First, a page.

If you are interested in homes of various ancestors, be sure to take a look at that website.


Last edited by roger.pape on Thu Dec 27, 2018 3:54 pm; edited 3 times in total
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roger.pape
Site Admin


Joined: 17 Mar 2009
Posts: 397
Location: Liverpool, NY

PostPosted: Mon Nov 21, 2016 9:00 am    Post subject: Ravensburg Atlas Reply with quote

I should have noted that the historical maps displayed on the meyersgaz.com website appear to have been taken from the Karte des Deutschen Reiches (Map of the German Reich) published in 1893. If you are not familiar with those maps, the following notes were posted by David Rumsey, who has copies of some of the maps posted on his website at http://www.davidrumsey.com/.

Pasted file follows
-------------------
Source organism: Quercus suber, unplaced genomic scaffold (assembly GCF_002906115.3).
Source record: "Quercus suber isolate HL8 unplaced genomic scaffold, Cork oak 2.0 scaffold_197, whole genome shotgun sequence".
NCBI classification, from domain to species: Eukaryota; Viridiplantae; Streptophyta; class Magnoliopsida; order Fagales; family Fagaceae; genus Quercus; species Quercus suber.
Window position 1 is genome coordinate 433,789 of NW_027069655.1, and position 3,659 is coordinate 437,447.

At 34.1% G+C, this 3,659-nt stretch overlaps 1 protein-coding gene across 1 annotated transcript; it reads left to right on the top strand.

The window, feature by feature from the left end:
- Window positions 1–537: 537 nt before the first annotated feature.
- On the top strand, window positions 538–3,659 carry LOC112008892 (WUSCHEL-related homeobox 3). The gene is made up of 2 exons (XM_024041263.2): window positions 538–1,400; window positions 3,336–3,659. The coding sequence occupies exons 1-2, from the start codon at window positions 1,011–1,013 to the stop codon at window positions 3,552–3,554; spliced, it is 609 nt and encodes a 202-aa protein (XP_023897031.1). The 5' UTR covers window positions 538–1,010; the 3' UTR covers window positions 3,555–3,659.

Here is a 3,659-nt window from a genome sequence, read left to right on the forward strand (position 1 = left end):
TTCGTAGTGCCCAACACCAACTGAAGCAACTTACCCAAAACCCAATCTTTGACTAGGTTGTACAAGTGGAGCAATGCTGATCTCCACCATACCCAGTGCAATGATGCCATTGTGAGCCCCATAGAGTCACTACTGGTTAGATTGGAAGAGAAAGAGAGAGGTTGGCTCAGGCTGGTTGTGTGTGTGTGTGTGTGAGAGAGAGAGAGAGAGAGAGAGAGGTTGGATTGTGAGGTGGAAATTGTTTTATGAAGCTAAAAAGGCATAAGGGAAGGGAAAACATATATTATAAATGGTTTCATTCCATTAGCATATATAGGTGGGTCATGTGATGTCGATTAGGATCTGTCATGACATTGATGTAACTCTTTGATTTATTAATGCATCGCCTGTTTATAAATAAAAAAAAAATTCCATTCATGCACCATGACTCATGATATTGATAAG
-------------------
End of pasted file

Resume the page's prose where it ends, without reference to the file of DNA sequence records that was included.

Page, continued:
"Date estimated based on the apparent library acquisition date usually stamped on the back of the map sheet. Mounted on linen in 8 panels. Mounted on brown fragile linen. Comparing our sheets to those at the Library of Congress shows that most of our sheets were published 5 to 10 years before the stamped acquisition date. A few sheets are duplicated and placed under similar list numbers. This map series is remarkable for the level of fine detail. As a consequence, it was scanned at 800 PPI providing four times the resolution of the typical detailed map scan of 400 PPI. At least ten separate symbols for special buildings were utilized, a method enhanced by placing an abbreviation next to the symbol. Structures with special symbols include: churches, chapels, monuments, windmills, water mills, stamp mills, forester's lodges, watchtowers, ruins, forts, quarries, clay pits, lime kilns, and coke-ovens. Factories, brick works, powder magazines electric power plants, and many other important buildings are differentiated by means of abbreviation. Houses appear as black blocks, either rectangular or shaped like the ground plan of the building. Many other features are differentiated, for example there are four different qualities of roads plus bridle paths and footpaths. Vegetation is minutely classified including separate symbols for broadleaf trees, evergreens, underbrush, heather, dry meadows, wet meadows, swamps, orchards, gardens, vineyards, and parks. Relief is shown by hachures. Spot elevations are given in meters above sea level.